Shanghai's First Financial Daily reported Chinese athletic brand Qiaodan said that "it is considering countersuing basketball legend Michael Jordan for malicious prosecution" as its trademark dispute remains in limbo more than nine months after it was first filed, according to WANT CHINA TIMES. Jordan sued Qiaodan in February, accusing the Fujian-based company of "deliberately and aggressively" misleading the public by using his name without permission. Qiaodan is a Chinese transliteration of "Jordan," but the company said that "it has been using the trademark legally since '00 and is protected under Chinese law." Qiaodan is accusing Jordan of "trying to drag the case on indefinitely to tie up its resources and damage its business." The company said, "This no longer has anything to do with fairness or justice; it has become ugly commercial tactics." Qiaodan said it will not give up its right to use "legal avenues to protect its reputation" (WANT CHINA TIMES, 12/17).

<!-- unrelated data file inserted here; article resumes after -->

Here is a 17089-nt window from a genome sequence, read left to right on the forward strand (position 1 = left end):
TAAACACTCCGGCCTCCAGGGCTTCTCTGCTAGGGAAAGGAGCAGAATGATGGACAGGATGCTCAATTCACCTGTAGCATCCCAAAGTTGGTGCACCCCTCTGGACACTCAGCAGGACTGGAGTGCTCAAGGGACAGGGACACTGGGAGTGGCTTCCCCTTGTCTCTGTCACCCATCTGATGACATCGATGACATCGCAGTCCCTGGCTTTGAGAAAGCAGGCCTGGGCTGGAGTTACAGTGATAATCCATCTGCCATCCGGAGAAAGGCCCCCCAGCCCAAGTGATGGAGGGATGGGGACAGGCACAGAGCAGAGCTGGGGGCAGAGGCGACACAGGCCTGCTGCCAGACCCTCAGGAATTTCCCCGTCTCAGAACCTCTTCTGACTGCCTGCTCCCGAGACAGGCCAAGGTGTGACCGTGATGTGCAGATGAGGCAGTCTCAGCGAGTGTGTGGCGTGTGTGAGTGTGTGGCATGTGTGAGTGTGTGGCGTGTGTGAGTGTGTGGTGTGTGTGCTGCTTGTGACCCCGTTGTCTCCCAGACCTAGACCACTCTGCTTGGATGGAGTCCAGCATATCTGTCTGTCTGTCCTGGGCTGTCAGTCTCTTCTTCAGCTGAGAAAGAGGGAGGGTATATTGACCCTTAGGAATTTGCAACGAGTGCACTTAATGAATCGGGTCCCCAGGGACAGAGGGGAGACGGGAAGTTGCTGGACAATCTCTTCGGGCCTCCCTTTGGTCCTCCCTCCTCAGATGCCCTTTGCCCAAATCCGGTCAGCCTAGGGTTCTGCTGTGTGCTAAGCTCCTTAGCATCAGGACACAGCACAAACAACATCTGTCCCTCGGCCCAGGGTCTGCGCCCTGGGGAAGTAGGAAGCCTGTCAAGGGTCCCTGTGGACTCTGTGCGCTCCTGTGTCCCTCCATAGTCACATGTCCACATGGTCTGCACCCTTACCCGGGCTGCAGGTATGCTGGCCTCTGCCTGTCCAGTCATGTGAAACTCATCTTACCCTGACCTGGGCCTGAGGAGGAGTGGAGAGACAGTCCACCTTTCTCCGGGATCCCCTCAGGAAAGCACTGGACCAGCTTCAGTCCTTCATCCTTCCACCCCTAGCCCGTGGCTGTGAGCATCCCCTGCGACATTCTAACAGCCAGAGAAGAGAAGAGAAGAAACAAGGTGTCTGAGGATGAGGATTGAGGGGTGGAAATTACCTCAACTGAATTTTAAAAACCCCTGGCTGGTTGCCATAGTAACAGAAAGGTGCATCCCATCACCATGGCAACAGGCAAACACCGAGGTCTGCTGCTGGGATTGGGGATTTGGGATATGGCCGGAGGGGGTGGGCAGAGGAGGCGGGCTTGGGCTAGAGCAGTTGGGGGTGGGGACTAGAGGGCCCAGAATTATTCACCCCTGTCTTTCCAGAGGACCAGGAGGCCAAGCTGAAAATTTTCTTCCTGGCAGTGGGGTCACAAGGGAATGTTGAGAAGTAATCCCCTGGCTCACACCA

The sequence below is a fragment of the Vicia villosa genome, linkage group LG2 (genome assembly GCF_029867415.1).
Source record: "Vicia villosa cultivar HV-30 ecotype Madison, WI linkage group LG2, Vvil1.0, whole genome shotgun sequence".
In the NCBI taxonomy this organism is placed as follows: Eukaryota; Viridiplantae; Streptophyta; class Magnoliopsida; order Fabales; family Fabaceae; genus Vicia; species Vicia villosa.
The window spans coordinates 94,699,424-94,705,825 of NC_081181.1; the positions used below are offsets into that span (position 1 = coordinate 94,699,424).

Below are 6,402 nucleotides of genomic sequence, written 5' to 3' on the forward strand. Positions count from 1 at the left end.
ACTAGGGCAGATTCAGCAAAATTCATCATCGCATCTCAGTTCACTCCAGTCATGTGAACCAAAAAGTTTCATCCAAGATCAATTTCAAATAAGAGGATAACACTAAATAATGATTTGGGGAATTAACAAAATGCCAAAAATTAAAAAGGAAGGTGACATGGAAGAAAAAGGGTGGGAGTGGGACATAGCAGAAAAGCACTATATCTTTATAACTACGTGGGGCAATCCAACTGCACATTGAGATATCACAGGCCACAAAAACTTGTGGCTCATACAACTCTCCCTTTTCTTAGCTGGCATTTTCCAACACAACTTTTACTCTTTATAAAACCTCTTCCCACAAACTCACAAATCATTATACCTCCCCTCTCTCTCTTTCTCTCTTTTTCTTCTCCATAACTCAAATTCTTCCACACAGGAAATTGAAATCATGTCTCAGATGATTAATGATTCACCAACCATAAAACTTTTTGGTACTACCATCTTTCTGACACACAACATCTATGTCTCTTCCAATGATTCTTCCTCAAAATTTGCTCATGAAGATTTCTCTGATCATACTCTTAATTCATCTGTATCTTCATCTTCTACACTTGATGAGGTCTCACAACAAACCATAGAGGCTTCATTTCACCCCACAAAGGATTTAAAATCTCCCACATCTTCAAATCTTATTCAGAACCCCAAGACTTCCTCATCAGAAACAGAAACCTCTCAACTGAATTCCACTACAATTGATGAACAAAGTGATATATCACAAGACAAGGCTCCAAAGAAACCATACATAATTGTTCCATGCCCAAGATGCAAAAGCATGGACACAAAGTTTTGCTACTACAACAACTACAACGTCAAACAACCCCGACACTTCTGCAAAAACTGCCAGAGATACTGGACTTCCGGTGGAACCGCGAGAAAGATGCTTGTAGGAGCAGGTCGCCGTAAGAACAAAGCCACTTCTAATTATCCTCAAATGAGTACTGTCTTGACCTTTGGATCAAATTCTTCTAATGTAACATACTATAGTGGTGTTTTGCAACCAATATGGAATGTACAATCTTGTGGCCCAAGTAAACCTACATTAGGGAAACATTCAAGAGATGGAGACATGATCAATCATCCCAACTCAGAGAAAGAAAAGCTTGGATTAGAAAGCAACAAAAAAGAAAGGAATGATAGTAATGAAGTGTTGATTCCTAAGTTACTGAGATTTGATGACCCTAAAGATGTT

Australian Football League Sydney Swans have "capped their AFL premiership success" with a '12 financial year profit of A$207,007 ($218,000), according to the AAP. Swans Chair Richard Colless said that the club's second successive profit, after losses in '09 and '10, was "in line with its three-year plan." Colless: "The modest profit, posted after achieving the ultimate objective of winning the 2012 AFL premiership, reflects the reality of fielding an elite sporting team in Australia's most competitive sporting market and in one of the world's most expensive cities to live." Colless added that the result, which takes into account non-cash expenses of A$391,633, was a fair result given the stadium's redevelopment, "which made 10,000 seats unavailable for the entire season" (AAP, 12/19).